Farmers may seek help from above for spraying advice

Andrew Pylypchuk of Planet explained how the company’s Dove satellite works during the Bayer Agronomy Summit in Banff, Alta. | Robin Booker photo Andrew Pylypchuk of Planet explained how the company’s Dove satellite works during the Bayer Agronomy Summit in Banff, Alta. | Robin Booker photo

BANFF, Alta. — A satellite system that takes high-resolution pictures of the entire planet every day will soon help growers make in-season spraying decisions.

Planet’s Dove satellites make up the world’s largest constellation of earth-imaging satellites and act like a line scanner for the planet.

The satellites are evenly spaced along the same orbital path and constantly take pictures of the Earth as it rotates within this orbital line.

At least 100 satellites are needed for this system to achieve the goal of taking a picture of the entire planet every day, which is set to be met when an Indian rocket launches dozen’s of Dove satellites in early January.

A Dove satellite weighs 4.7 kilograms and uses the same low cost technology found in consumer good such as cellphones and laptops.

Its simple design and use of low-cost technology enable a low-cost platform that costs much less than other satellites, said Andrew Pylypchuk of Planet during the Bayer Agronomy Summit in Banff late last year.

“Solar cells recharge the batteries that are inside the satellite, that is usually made out of aluminum,” he said.

“The telescope inside takes up the majority of the space. At the very back we have the processor and some of the controls that point it, so reaction wheels and magnetic coils and so forth. And of course the digital camera back that actually takes the photographs and downloads that data.”

Planet’s Mission Control team has developed software that allows a handful of people to manage the system, including the download of images to 30 ground stations around the globe.

This new data stream of images could be very handy for growers during the growing season.

“It’s about a 10 foot pixel size, so they’ll (farmers) be able to see good in-field variability, but they wouldn’t be able to see the actual plant themselves,” Pylypchuk said.

Planet plans to sell the data to established agriculture service providers rather than to individual growers.

“They need to have some expertise using data and deriving analytics from the imagery to actually maximize the value of what we’re providing,” Pylypchuk said.

Agriculture companies have already signed deals with Planet, such as Farmers Edge, the Climate Corp., Descartes Labs and Bayer CropScience.

Bayer has said it hopes to implement the technology through its Digital Farming department, which will use the satellite images to create zones of in-field variability that would guide zone-based fungicide applications for sclerotinia in canola.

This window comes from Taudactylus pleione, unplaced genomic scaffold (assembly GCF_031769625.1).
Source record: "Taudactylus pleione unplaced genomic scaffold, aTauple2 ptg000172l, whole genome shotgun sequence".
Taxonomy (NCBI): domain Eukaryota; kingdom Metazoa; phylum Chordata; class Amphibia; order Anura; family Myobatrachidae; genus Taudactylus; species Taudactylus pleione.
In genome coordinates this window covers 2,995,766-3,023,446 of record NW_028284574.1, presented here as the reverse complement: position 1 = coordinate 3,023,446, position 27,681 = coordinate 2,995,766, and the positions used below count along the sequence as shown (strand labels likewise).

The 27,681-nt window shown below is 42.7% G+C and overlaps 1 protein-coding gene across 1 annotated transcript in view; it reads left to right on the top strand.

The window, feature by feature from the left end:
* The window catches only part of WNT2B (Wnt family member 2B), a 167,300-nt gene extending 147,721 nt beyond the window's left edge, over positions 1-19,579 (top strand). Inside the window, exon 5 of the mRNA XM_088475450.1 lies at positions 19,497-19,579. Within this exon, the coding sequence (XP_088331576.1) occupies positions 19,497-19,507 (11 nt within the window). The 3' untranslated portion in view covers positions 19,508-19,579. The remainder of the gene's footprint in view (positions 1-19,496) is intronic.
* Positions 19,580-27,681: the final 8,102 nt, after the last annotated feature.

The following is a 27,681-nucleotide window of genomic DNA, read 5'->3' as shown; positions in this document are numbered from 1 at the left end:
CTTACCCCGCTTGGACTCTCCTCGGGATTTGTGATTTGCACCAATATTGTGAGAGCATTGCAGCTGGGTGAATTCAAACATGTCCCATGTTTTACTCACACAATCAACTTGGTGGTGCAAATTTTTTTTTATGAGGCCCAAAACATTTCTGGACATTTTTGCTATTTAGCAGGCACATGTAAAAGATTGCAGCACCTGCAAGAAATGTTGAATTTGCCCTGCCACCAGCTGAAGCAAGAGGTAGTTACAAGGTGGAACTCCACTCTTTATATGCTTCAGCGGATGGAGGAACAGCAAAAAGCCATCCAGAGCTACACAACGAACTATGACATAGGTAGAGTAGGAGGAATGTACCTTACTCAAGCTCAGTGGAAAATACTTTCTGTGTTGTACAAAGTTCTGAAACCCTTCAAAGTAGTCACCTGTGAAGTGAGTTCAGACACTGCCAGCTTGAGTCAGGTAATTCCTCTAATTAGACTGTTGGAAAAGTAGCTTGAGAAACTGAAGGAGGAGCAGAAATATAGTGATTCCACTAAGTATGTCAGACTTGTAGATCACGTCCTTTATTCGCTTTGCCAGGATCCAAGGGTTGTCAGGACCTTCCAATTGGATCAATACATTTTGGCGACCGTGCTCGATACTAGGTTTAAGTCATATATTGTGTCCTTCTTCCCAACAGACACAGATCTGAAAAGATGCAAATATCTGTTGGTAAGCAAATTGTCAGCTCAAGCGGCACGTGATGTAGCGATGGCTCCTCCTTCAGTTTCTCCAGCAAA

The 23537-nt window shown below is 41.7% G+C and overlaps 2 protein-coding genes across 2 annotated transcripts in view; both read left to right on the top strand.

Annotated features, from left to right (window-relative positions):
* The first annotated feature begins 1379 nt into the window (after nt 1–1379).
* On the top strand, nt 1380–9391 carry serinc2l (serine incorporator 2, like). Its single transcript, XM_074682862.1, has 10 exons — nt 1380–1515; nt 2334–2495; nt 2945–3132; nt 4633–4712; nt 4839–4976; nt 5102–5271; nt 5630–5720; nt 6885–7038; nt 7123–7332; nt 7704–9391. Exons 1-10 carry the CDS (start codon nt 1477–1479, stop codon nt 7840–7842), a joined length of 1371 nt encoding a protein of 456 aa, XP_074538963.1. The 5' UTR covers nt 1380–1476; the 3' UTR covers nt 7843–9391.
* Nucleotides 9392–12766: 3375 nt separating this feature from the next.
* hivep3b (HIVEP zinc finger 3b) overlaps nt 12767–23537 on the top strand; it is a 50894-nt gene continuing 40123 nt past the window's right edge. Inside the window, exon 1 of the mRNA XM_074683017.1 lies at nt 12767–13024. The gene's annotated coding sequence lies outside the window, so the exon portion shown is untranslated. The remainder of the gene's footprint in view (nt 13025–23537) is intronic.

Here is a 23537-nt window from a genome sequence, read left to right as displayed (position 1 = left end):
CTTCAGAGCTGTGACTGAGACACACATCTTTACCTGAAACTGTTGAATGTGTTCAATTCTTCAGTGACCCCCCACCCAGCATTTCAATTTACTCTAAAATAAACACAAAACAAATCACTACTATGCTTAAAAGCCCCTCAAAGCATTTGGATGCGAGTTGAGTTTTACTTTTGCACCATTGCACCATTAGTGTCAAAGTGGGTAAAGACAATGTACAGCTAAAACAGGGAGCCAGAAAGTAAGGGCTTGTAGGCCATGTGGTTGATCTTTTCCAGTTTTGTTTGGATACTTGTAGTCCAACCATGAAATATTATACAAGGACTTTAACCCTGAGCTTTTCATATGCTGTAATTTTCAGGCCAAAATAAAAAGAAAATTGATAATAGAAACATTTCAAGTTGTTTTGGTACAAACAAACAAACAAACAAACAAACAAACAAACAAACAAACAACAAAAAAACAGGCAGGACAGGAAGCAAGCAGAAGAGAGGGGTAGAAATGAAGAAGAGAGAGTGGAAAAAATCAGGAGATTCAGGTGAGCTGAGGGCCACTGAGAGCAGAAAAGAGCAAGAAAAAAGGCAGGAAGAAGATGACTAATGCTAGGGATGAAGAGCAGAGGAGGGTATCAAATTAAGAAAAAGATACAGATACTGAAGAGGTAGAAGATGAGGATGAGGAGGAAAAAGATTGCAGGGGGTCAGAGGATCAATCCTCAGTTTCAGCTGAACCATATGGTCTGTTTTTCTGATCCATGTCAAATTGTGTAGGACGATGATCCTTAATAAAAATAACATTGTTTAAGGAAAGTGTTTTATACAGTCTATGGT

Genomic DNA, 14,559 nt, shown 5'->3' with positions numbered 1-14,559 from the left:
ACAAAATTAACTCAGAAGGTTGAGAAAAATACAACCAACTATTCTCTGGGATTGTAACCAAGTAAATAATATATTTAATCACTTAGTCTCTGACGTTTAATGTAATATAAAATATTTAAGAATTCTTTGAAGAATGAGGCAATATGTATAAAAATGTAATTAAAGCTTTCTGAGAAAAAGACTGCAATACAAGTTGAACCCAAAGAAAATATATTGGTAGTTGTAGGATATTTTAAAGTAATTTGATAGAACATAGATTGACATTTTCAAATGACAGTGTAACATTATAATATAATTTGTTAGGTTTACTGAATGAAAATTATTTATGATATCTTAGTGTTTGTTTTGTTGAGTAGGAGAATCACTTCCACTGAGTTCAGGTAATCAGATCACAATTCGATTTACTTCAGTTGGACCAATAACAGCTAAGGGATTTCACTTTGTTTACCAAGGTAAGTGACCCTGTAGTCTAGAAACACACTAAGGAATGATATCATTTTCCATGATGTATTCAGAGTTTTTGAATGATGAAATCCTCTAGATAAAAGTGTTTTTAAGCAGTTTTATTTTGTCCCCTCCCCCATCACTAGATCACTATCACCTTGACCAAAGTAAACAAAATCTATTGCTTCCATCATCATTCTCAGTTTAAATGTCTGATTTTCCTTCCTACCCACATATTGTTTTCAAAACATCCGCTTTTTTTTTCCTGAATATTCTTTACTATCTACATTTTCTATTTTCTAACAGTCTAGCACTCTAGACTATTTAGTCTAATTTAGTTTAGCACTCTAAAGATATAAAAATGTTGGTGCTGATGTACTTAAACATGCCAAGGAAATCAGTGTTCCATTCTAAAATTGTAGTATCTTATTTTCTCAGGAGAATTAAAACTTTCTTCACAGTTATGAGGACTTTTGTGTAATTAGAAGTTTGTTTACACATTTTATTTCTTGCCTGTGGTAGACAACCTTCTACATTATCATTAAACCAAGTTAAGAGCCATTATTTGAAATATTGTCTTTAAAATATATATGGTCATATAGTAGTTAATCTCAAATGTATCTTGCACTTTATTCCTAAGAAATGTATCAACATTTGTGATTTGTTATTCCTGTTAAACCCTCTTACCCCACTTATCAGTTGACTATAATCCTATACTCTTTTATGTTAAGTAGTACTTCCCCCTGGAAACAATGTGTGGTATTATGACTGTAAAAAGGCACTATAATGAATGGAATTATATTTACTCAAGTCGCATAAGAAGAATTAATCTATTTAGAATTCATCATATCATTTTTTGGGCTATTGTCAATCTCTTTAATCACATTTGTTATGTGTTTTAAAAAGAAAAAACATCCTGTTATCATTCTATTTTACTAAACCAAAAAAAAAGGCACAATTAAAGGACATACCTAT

Warren Bills of Bayer Crop-Science said it is a fairly simple process, even though it will have to incorporate sprayer technology, sectional control, prescriptions and mapping.

“It involves identifying fields of canola that have high amounts of variability and targeting areas in that field that are higher producing with high yield potential, and consequently high amounts of disease risk, and turning the sprayer on in those areas,” Bills said.

“We also know in those same fields there are areas that have lower potential, and if we were to apply in those areas, we may not see a positive return.”

Fungicide rates will be constant and either applied, or not, depending on the how thick the crop is in the zone.

Planet satellite imagery from mid- to late-June will be used when the crop is at its peak vegetative state to establish the zones.

“It’s that snapshot that tells us at about a week before spraying where those thinner and thicker parts of the field are,” Bills said.

Bayer studied sclerotinia levels last year by zones and the efficacy of fungicide application by zone to ensure growers would see a higher rate of return from their fungicide application in canola when using zone applications.

“We measured infestation levels of sclerotinia by zone, and we also measured the effect of Proline fungicide by zone,” he said.

“The data supported our assumptions. It supported that in your higher biomass areas you were generally seeing a higher return on your invested fungicide acre.”

Bills said the studies have been based on a small sample size of sites and that further study is planned for 2017.

Growers may continue to spray the entire crop on their first pass with fungicides and use a zone-determined application only for the second fungicide pass.

Bills said the ability to spray herbicides only on the parts of fields that need them give growers another option, and they may be more inclined to perform a second fungicide application because it will have an improved return on investment.

“If you think of how growers have to apply fungicide, they drive to their field and they look at their field and say, ‘am I going to apply this whole field or not,’ ” he said.

“I think what this process unlocks is for them to have the ability to say, ‘I just want to apply parts of this field,’ and we use technology to let them do that.”

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